Smith has designed several other projects with this in mind, including the Greenbelt Food Forest in Greenbelt, MD, funded by the Chesapeake Education, Art Research Society and the Chesapeake Bay Trust in collaboration with the local government and the University of Maryland. For starters, the 2013 project alongside Indian Creek expanded the existing tree canopy and its water quality benefits — and included water quality testing to boot.
In an urban setting, planting almost 30 trees such as persimmons alongside bayberry and cranberry bushes, shiitake mushroom logs and tea plants provides both food and educational opportunities for the local community.
The same concept is taking hold at Forested’s 10-acre farm, which serves as a demonstration hub for visitors and those interested in propagating the food forest concept elsewhere.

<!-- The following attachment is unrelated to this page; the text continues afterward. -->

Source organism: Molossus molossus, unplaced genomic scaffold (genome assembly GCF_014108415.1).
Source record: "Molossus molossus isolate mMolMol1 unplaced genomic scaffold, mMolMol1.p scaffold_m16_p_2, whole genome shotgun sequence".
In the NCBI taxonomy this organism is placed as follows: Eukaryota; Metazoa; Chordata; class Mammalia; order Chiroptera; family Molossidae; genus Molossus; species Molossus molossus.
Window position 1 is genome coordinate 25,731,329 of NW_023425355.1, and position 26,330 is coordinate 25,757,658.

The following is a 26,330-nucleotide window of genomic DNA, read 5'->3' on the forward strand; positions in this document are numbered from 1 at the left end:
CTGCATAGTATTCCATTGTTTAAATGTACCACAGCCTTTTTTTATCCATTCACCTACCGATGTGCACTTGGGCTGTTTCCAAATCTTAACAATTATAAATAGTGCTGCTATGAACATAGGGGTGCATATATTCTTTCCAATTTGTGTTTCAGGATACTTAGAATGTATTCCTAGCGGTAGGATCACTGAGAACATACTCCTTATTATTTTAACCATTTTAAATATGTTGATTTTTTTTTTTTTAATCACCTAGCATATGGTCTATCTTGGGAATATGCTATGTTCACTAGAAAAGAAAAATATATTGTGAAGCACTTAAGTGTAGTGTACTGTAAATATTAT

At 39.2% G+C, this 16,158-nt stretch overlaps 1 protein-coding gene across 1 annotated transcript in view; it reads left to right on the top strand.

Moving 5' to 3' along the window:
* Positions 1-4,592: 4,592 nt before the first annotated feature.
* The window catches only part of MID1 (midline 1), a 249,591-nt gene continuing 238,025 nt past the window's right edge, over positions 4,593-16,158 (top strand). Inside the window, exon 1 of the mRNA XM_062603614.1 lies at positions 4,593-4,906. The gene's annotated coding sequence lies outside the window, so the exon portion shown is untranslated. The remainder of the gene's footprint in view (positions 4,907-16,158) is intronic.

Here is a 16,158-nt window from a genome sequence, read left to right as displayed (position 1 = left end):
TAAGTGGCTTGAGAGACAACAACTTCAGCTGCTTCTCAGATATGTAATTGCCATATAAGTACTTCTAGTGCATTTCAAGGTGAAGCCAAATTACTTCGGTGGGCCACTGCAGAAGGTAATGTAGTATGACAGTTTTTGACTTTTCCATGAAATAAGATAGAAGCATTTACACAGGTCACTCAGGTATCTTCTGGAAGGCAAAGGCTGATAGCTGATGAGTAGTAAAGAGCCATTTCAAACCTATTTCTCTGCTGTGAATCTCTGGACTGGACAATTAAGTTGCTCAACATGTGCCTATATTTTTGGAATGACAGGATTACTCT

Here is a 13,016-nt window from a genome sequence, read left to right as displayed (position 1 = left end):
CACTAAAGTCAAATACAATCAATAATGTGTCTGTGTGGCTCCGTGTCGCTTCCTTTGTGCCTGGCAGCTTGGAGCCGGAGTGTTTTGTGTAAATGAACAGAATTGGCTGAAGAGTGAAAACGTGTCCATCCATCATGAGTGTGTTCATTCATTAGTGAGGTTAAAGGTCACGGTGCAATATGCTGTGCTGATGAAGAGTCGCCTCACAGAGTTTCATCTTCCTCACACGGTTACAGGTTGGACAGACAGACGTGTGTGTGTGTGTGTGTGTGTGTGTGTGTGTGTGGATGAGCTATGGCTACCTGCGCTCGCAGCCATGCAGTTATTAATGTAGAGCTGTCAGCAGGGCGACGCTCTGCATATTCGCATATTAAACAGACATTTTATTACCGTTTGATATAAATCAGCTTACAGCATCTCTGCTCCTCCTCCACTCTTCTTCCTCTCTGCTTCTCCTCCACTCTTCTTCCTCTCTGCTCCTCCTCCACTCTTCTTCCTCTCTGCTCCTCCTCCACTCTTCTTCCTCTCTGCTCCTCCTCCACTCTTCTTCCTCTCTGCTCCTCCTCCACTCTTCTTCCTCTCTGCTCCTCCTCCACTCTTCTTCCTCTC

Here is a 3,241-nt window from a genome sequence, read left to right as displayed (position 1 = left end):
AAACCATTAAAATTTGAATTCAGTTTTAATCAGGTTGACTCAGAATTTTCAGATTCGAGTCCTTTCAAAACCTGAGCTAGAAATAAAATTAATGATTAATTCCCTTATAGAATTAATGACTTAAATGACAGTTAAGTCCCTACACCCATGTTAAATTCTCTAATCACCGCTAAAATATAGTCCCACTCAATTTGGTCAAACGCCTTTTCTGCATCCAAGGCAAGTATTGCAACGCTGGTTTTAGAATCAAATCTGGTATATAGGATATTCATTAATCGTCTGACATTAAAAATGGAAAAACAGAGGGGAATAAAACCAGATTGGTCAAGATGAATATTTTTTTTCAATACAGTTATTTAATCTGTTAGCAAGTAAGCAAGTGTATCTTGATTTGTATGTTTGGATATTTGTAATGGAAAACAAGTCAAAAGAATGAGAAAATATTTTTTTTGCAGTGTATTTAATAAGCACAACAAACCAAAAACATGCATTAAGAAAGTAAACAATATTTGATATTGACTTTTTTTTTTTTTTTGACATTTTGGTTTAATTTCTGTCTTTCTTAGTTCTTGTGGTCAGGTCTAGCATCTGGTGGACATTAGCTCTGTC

To start managing the land he leases from a nearby church, Smith had to get permission from the neighborhood that cozies up to the landscape. Some bristled at the esoteric concept of a forest garden at first, but residents have since embraced it.
“The neat thing about being right here in a community is that the majority of the people who live in this neighborhood are involved,” Smith said.
Some jog on the trails running through the property, teenagers are hired to help move mulch and a local schoolteacher takes care of the ducks in the summer.
“Maryland could really benefit from a lot of forest gardens on a community scale,” Smith said.